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After referendum, here’s hoping we can come together again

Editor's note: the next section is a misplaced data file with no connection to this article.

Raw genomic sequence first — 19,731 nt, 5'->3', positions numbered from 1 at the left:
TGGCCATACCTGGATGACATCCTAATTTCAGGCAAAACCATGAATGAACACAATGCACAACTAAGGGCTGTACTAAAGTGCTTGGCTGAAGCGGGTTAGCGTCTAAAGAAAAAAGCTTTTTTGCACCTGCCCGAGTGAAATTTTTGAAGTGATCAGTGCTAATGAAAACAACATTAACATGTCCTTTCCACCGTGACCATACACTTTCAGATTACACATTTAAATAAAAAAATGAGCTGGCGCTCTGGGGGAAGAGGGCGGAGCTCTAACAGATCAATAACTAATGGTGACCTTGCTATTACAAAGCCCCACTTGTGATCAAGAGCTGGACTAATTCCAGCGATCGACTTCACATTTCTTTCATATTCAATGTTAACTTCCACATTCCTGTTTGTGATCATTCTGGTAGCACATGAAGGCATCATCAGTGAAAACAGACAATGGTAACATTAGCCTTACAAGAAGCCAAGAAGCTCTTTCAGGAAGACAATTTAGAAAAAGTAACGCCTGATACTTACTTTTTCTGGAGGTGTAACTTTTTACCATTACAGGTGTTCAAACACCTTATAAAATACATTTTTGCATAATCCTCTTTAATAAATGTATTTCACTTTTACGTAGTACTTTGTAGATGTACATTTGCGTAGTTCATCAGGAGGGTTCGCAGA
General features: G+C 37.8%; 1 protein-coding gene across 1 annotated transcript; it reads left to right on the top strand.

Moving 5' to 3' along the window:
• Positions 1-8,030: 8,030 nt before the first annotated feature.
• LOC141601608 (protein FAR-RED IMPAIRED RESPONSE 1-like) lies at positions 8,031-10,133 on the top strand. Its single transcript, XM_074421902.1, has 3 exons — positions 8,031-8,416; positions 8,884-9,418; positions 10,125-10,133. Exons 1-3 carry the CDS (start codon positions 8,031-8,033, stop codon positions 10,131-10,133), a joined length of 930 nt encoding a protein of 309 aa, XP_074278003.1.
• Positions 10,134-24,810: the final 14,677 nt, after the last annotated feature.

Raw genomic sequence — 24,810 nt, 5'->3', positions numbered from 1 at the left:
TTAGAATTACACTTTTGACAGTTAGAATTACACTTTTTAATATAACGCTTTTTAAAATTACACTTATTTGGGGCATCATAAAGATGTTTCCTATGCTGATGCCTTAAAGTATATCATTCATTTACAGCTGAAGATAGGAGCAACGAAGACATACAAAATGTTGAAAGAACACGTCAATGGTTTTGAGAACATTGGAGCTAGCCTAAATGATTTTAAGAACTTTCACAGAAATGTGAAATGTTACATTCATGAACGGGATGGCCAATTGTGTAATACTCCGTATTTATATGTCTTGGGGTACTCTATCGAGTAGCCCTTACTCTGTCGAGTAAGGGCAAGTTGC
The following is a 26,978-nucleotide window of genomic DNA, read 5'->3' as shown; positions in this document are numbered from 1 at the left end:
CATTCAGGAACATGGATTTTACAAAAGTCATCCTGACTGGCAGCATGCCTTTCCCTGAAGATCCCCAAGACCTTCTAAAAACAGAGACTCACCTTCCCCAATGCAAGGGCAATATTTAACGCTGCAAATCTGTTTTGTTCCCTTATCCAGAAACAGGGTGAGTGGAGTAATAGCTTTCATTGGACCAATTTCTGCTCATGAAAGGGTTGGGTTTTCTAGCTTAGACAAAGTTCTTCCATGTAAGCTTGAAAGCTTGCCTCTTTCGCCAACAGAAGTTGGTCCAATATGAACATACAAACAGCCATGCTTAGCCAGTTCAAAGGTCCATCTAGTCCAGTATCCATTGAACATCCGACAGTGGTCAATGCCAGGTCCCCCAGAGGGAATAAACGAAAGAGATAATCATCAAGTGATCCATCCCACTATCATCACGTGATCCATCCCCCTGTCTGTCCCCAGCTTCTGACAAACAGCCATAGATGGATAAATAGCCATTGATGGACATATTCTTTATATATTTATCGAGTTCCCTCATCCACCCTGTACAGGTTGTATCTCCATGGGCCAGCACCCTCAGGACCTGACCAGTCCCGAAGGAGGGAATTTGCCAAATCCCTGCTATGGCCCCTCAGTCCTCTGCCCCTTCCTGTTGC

Dear New Hampton superintendent in 2037;I’m writing this letter in February 2017, because with all my bad habits, there’s a chance that even though I’ll only be 71 when you open this envelope, I’ll be “looking up at the grass.”I have no idea if you’re planning on a referendum to place what is now an almost 100-year-old building at our downtown elementary school, but if you are, can I make a couple of suggestions?First, go back to the Tribune’s 2016 and 2017 archives and follow the “game plan” developed by that School Board, its superintendent, a guy named Jay Jurrens, and the community members who served on the building committee that helped pass a referendum that led to your middle school, competition gym and industrial technology and vocational agriculture center.Be open, be transparent, be ready to take on a firestorm of criticism, but mostly, stick to the facts.If you don’t know the answer, don’t make one up. And don’t make any guarantees. It’s OK to say, “I think this positions us well for the future,” but it’s not OK to say, “This will definitely happen.”Second, if you’re going to put a referendum to the voters, can you try to avoid February, just for the sake of the guy or gal — especially if they have kids involved in extra-curricular activities — who’s manning my chair in the year 2037.I’m only half-joking. I feel like I spent the entire month of January 2017 at a wrestling meet, a basketball game or a referendum meeting.Seriously, though, go back and look at what happened in 2017 because this isn’t an easy community to get a bond referendum approved. If you want to be successful, that’s got to be your blueprint.Sincerely,Bob Fenske•••••I will really be 71 in 2037, and the way my retirement account looks, I very well may be still sitting in this chair and at this desk.But if I am, I hope to God I have some kind of title like “editor emeritus” or am some kind of part-timer like the late Jim O’Connor, who had first refusal rights on any given story.I am, though, serious about the letter I’d like the superintendent in 2037 to read.I understand that not everyone in this community supported this referendum. All I have to do is look at the vote totals and see that 760 residents — including some of my very good friends — voted no last Tuesday.But I will applaud  School Board members Joe Rosonke, Damian Baltes, Tim Denner, Jay Matthews and Nate Schwickerath for their work in setting the groundwork for this referendum.They didn’t always make the “popular decision” — case in point, sticking with the contract with Facilities Cost Management Group — but they were open and transparent.So, too, was Jurrens, who laid out the information in what seemed like countless meetings. I sat through a good number of those meetings, and not once did I see Jurrens dodge a question.And the committee that put together this referendum’s plan deserves a thank you from all of us — and that includes the “yes” and the “no” voters — for their work and diligence.As more than one committee member stated, “not everyone got everything they wanted” but for that committee member who lost out on this or that, the fact that he or she stayed on that committee speaks volumes to me.It’s how America is supposed to work. It’s how government is supposed to work, yet too often these days, in both Des Moines and Washington, if we don’t get what we want, we rant, rave and pout.My hope is that the 38 percent of the residents who voted no understand that they are still part of the process when it comes to this school construction project.In the end, to me, the best way to move forward is come together and construct the best dang school, gym and agriculture and industry center we can build.

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